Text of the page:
Ranking the Rankings
U.S. News and World Report publishes several annual articles dealing with educational institutions, and our beloved MIT is featured prominently in both the undergraduate and graduate university reports. It is a source of pride for many (though probably not most) people attending the Institute to have their university’s stature validated through rigorous, empirical models. Those models are the ever-evolving results of years of research conducted by hundreds of highly educated intellectuals dedicated to a life of knowledge accumulation and the objective evaluation thereof. And it’s all a load of tripe.
Allow me to explain. I am not simply bitter that Harvard was once again ranked higher than MIT in the college rankings released in the September 11th issue of U.S. News, nor has my pride been emasculated by the ignominy of attending a school ranked lower than both Princeton and Yale. In fact, I have a great deal of respect for the ranking system as a tool, as well as U.S. News’ understanding and explanation of their role in the grand scheme of college selection; it never pretends to be the ultimate arbiter on the information. What I refuse to do is acknowledge the rankings as an accurate evaluation of “academic excellence.”
My reasoning does not come from a belief in any intrinsic fault or bias in the data collection (although I haven’t ruled that out; I mean, Princeton?). I do not believe in the premise of an objective understanding of “academic excellence.” Even if the model behind the rankings incorporated hundreds of factors and weighed them all properly, it could still not portray to its readers the value of each rated institution. Before this devolves into an epistemological (or worse yet, metaphysical ... no, I don’t really know what either word means) debate, I would like to note that the rankings do serve a purpose and that my initial indictment of it all as “tripe” had at least a tinge of hyperbole -- ironically an understatement, but I digress.
Think of the college selection process as the residence lottery (forgive me; I’m a freshman and it’s all I know). The rankings then become analogous to the chances of getting into a residence we enjoy (i.e., residential preferences, in theory, although in reality there are many more factors involved in both being selected by a college and receiving a residence assignment than how much you’ll like them). Some people enter the lottery looking for a social, heterogeneous dorm (liberal arts colleges), others simply look for a secluded place to fall asleep once they’re done studying (technology institutes), the few and the proud pledge for that unique, perpetually self-supportive environment (the military), and many are very unsure of which is the choice for them. However, people can often find what they want at their fourth choice just as easily as they could at their first choice, because few places (or people) are as dedicated to one type of person (or place) as they seem.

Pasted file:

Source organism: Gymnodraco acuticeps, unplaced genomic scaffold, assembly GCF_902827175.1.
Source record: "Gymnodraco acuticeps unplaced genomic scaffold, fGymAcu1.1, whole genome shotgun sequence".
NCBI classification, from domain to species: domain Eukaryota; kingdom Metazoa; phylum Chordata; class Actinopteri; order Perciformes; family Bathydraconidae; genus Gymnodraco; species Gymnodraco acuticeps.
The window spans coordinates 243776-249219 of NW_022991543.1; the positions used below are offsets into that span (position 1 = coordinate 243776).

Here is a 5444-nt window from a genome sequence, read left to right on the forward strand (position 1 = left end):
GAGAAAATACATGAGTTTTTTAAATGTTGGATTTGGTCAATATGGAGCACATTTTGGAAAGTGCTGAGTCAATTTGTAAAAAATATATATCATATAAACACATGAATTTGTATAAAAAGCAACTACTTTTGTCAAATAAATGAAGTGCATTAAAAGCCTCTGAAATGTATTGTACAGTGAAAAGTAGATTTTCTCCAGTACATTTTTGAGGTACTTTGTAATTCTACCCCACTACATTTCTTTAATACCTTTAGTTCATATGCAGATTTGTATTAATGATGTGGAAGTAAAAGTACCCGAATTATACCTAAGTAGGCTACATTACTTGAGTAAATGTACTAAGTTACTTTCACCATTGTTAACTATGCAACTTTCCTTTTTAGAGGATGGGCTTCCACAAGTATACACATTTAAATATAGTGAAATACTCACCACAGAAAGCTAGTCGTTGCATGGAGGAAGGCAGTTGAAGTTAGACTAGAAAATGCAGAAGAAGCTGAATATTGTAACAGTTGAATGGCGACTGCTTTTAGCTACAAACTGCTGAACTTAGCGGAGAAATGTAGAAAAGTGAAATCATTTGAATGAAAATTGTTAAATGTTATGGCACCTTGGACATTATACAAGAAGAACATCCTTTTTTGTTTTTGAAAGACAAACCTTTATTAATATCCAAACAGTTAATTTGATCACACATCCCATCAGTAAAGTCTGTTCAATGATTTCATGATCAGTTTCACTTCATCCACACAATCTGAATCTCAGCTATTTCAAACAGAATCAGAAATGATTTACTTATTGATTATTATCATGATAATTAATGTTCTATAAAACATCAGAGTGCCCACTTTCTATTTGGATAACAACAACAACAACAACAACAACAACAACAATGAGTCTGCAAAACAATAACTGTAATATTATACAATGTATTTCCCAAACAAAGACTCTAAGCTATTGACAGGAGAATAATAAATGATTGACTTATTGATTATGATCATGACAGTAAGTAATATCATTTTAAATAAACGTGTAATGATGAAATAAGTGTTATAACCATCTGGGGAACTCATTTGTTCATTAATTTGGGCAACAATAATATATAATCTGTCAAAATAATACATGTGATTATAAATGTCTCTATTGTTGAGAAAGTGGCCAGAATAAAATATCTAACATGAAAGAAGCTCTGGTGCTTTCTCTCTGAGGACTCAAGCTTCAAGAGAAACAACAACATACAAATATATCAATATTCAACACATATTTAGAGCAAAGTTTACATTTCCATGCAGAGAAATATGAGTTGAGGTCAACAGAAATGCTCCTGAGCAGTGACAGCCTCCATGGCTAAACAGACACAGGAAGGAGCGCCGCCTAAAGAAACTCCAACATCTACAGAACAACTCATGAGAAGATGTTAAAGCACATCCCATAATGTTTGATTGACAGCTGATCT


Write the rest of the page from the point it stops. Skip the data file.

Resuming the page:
In a very tenuous and roundabout manner, the same is true of the colleges we choose. Yes, MIT offers a wealth of unique opportunities, such as the selection of UROPs, superior faculty, and a menagerie of architectural themes, but how much worse would many of you have been had you attended an Ivy or even a top-of-the-line state school? You probably have a better chance of succeeding here -- based solely on the type of person who would choose the Institute -- but in reality the quality of the education at even the 49th best school (I suppose I cheated; it’s RPI) could have facilitated success for the average MIT student.
There are still problems with the system U.S. News employs, such as the weight it gives to an institution’s reputation, but I will not attempt to refute the work of experienced professionals until I’ve been here at least a year. Instead I leave you with some personal anecdotal experience with the ranking system. I attended a magnet school which was situated right next to the local high school. Since it’s a magnet school, people from all over the city attended it, and they often held the outlying neighborhood in contempt, especially the local high school. When U.S. News released a list of the best high schools in the nation by region, both my school and the local high school were chosen, much to the surprise of my fellow students, who felt other magnet schools should have made the list.
It turns out the local high school had the second highest state-wide exam averages in the county besides the magnet school, despite not being able to screen prospective students with testing. This year the school sent its first student to MIT in around four decades. So I guess the moral is that we often cannot properly understand the rankings until we’re not the ones being ranked. Sorry, I’m still kind of surprised Princeton was first. I mean, I wouldn’t go to Princeton if you paid me...
Philip Burrowes is a member of the Class of 2004.